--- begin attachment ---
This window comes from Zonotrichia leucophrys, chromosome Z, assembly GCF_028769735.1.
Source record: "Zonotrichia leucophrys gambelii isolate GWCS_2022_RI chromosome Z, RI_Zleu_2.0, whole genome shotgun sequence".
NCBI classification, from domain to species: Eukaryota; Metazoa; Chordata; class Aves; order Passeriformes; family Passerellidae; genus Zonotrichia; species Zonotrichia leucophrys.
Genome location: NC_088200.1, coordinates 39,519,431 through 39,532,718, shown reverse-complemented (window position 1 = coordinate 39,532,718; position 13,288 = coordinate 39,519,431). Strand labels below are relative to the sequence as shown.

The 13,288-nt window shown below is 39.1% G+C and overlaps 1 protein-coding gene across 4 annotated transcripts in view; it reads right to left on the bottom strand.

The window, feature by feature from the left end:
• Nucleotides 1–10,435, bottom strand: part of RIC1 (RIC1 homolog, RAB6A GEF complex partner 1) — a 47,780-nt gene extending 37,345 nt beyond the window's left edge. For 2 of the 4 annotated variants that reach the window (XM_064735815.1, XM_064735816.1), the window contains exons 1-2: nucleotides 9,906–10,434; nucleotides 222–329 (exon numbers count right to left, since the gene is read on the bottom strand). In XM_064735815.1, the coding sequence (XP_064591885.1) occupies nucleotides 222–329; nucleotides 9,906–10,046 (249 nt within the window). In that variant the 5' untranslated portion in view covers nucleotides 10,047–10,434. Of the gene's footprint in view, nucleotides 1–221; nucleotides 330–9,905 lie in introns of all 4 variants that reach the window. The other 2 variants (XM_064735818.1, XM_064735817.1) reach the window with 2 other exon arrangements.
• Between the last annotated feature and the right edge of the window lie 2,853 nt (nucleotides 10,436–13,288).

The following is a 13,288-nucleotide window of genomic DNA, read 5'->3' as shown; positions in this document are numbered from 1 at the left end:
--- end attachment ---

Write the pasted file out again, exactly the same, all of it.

This window comes from Zonotrichia leucophrys, chromosome Z, assembly GCF_028769735.1.
Source record: "Zonotrichia leucophrys gambelii isolate GWCS_2022_RI chromosome Z, RI_Zleu_2.0, whole genome shotgun sequence".
NCBI classification, from domain to species: Eukaryota; Metazoa; Chordata; class Aves; order Passeriformes; family Passerellidae; genus Zonotrichia; species Zonotrichia leucophrys.
Genome location: NC_088200.1, coordinates 39,519,431 through 39,532,718, shown reverse-complemented (window position 1 = coordinate 39,532,718; position 13,288 = coordinate 39,519,431). Strand labels below are relative to the sequence as shown.

The 13,288-nt window shown below is 39.1% G+C and overlaps 1 protein-coding gene across 4 annotated transcripts in view; it reads right to left on the bottom strand.

The window, feature by feature from the left end:
• Nucleotides 1–10,435, bottom strand: part of RIC1 (RIC1 homolog, RAB6A GEF complex partner 1) — a 47,780-nt gene extending 37,345 nt beyond the window's left edge. For 2 of the 4 annotated variants that reach the window (XM_064735815.1, XM_064735816.1), the window contains exons 1-2: nucleotides 9,906–10,434; nucleotides 222–329 (exon numbers count right to left, since the gene is read on the bottom strand). In XM_064735815.1, the coding sequence (XP_064591885.1) occupies nucleotides 222–329; nucleotides 9,906–10,046 (249 nt within the window). In that variant the 5' untranslated portion in view covers nucleotides 10,047–10,434. Of the gene's footprint in view, nucleotides 1–221; nucleotides 330–9,905 lie in introns of all 4 variants that reach the window. The other 2 variants (XM_064735818.1, XM_064735817.1) reach the window with 2 other exon arrangements.
• Between the last annotated feature and the right edge of the window lie 2,853 nt (nucleotides 10,436–13,288).

The following is a 13,288-nucleotide window of genomic DNA, read 5'->3' as shown; positions in this document are numbered from 1 at the left end: